There’s no sweeter feeling than receiving that fee schedule for the first time, looking it over, and feeling like you just hit the jackpot. You ask if they normally receive claims in your area, which they confirm – however, they’re split amongst a collection of other adjusters.
You understand that the potential of this client could be great, but sharing these claims with multiple other adjusters could really suck. If you receive an average of 3 claims per week, while the other adjusters (let’s say 5) also receive 3 claims per week, that’s 15 high-paying claims you won’t be receiving or being paid for. If you’re working with a high-paying firm with easy guidelines and a simple upload process, it’s your duty to work toward collecting those claims! This is business, and it can be cut-throat. You’re either dominating or waiting to be dominated – which you will, especially if I move into town.
Here are some core principles you should maintain to ensure the domination of your territory:
Independent adjustment firms typically have a single contact person with their clients, you do too. Your primary contact is the person who oversees the dispatch of claims. This could be multiple people, or (hopefully) it’s a single person. Cultivate a positive relationship with your dispatch person. This person is helping you and your family succeed. You owe it to that person to maintain constant contact. Treat this person as your friend, that includes asking that person about their personal well-being after discussing claims-related matters and mailing them a small gift during the Holidays. It’s been proven time and time again: People would rather work with people they like over those who may be more qualified. Have you ever missed a promotion you worked hard for because they gave it to the “brown-noser” instead?
Secretly (when I can) I write notes during a phone call about the person I’m speaking with so that I don’t forget what’s important to them and what they enjoy. That way, 8-months later, after I’ve made thousands of dollars by having them as a client, I can surprise them with that bottle of whiskey they said that they loved.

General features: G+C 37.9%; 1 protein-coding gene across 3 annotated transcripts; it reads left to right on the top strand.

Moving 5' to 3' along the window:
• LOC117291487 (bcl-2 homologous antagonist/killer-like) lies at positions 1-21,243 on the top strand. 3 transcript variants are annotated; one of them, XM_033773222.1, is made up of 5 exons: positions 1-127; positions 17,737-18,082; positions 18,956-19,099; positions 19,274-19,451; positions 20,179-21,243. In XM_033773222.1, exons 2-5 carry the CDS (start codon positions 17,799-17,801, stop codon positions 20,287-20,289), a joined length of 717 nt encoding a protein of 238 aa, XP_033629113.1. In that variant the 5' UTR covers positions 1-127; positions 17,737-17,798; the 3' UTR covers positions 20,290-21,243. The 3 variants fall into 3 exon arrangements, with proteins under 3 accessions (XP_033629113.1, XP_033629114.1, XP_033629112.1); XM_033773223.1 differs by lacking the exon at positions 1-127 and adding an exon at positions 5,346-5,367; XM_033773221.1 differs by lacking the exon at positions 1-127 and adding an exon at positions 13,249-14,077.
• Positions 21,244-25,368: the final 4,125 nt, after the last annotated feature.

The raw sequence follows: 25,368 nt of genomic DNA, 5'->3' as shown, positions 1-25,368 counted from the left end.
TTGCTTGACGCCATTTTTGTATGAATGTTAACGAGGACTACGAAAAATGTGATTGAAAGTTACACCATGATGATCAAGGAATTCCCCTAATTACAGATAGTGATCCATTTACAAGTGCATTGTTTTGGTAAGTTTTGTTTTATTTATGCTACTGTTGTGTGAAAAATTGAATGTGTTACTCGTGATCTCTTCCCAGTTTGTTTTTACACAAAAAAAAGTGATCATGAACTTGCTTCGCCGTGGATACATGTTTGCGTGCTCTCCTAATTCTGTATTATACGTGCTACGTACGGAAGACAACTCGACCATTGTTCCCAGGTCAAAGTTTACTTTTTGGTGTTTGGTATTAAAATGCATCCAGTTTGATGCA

Frequently remind your claims manager, dispatch person, and anyone else within your client’s company that you are flexible and are there to promote the overall growth of the company. Remind them of your (already) large territory and that you may be able to travel outside of this area if you ever need help. Offer to assist with the occasional less-paying claims to get them out of a jam.
This industry is riddled with unqualified and unsavory adjusters — this creates opportunity. Often, adjustment firms are faced with dealing with adjusters who have abandoned with claims without notice or have abruptly left their territory to attend a cat-event. Remind your client throughout your relationship that you are not a catastrophe adjuster and that you are the king of your territory. Literally, call yourself the king, because you are and they’re beginning to figure it out.
4. Work Ethic
The proof is always in the pudding. Realistically, the first 3 principals are easy to achieve with the hardest task being the selection of a Holiday gift. Work ethic will require the most effort. While you should still maintain consistent contact with your claims manager, you should also establish a relationship that doesn’t include frequent claims being made to answer questions. You should be known as the “turn-key” adjuster—to close claims quickly and painlessly, they should just be sent to you. No call-ahead needed, no follow-up calls, nothing. You should be known as the person who submits his/her assignments within 24 hours under most circumstances. Work toward mitigating the most unnecessary contact with your adjustment firm. Occasionally, I may call another adjustment firm manager to ask a question regarding a claim for another company – for the purpose of showing that I respect that person’s intelligence in the industry. Regardless, if you can go 2 weeks with the only communication just to shoot the shit, then you are winning.